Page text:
Feminism started with the idea that
Feminism is generally acknowledged to have "waves" as different time periods focused on different aspects of feminism, often working off the ideas presented by the wave before.
In technical terms, the first wave of feminism could be dated earlier to include pre-nineteenth century women's rights movements. In particular, the French Revolution of 1789 is often attributed as the beginning of the first demands for women's rights. This went on to inspire Mary Wollstonecraft, whose book A Vindication of the Rights of Women was published in 1792. It is widely recognized as one of the earliest significant works of feminist literacy. However, first wave feminism is usually dated as occurring between the mid to late nineteenth century and early 1900's. During the first wave, women began to realize that they must first gain political power before they could bring about social change. This wave focused on gaining the right to vote (universal suffrage). Later, the focus shifted to include sexual, economic, and reproductive concerns. 
During the inter-war years, the feminist movement declined. Anti-feminism was on the rise, focusing on the issue of women and work. Women were being 'persuaded' to return to their traditional roles in the home and give up their war jobs. There were also issues within the organized ranks of feminism itself. The ideologies and priorities of certain groups were changing. Some felt that equality with men had been reached and shifted their focus onto the needs of women as women, such as the subjects of birth control, family allowance, and protective legislature. This caused the split into the dominant groups of equality feminism and new feminism. New feminists focused on the role of traditional women in the home and as mothers. Equality feminists encouraged women to look beyond the home and fought for equality with men in every aspect of life. Equality feminists opposed protective legislature, such as maturity leave, purely on principle.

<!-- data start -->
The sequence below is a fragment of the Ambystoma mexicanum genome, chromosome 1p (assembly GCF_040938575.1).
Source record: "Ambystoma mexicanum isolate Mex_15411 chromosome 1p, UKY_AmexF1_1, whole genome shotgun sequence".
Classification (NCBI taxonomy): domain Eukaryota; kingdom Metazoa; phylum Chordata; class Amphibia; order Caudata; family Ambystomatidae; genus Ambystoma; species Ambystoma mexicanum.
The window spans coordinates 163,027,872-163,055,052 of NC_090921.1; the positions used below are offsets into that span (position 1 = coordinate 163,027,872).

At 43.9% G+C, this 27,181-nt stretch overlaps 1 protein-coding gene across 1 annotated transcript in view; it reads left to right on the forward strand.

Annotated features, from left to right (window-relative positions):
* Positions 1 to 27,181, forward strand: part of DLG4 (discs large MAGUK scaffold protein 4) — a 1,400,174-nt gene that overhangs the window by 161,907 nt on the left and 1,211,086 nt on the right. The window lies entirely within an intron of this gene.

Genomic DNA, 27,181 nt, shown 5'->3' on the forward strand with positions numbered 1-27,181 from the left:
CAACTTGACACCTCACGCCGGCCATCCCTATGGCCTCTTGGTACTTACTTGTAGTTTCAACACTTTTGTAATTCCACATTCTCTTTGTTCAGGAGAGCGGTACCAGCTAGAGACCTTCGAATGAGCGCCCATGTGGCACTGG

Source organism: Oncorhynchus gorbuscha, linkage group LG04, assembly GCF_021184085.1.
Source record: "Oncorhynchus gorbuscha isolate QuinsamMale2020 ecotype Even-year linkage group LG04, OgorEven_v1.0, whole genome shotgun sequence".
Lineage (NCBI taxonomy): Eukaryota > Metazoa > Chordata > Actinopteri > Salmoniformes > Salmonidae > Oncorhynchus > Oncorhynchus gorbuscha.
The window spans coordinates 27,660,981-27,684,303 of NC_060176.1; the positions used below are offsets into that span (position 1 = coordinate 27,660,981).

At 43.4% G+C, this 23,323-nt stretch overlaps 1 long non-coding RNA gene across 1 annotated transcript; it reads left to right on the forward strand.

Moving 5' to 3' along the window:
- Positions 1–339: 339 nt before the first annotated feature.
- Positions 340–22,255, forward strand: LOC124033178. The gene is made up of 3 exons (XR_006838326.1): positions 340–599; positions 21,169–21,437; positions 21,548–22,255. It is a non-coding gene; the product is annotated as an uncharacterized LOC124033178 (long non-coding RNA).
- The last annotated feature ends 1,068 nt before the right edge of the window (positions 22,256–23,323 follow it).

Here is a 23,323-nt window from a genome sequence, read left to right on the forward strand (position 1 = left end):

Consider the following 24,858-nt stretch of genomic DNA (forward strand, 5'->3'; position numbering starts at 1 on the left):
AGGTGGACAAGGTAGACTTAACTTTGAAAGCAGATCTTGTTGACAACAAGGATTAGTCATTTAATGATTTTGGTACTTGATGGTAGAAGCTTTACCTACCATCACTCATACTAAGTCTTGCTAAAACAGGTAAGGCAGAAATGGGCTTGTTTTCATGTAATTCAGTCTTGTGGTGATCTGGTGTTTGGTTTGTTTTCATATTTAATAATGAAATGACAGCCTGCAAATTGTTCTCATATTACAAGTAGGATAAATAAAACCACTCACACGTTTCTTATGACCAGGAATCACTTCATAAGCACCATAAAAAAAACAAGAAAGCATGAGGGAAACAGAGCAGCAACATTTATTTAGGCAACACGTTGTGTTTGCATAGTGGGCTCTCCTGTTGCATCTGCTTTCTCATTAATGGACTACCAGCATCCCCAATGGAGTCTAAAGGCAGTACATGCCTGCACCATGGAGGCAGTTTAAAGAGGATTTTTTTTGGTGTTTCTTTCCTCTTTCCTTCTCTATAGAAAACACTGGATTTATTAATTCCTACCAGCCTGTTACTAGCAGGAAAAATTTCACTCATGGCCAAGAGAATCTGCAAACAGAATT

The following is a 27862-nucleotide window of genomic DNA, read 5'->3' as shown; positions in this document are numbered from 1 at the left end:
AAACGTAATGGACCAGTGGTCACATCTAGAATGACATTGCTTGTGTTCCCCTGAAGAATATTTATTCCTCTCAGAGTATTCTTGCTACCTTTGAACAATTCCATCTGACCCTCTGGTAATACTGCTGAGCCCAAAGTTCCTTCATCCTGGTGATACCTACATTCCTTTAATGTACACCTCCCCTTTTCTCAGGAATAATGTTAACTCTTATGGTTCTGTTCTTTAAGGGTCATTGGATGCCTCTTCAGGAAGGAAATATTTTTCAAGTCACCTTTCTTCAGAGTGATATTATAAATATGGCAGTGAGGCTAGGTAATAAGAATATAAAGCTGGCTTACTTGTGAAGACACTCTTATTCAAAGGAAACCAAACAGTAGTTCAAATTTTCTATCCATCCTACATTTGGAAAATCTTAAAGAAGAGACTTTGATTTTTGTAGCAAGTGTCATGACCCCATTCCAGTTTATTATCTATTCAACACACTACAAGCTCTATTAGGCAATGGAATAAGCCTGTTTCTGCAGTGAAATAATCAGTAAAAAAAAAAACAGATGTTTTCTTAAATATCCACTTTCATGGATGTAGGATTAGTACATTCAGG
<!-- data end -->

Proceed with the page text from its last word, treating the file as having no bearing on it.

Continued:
The topic of protective legislature eventually led to the divide of first wave feminism. Middle-class feminists tended to oppose protective legislature, whereas working class feminists largely supported it. This split between the previously dominant equality feminism and the rising new feminism marks the end of the first wave of feminism.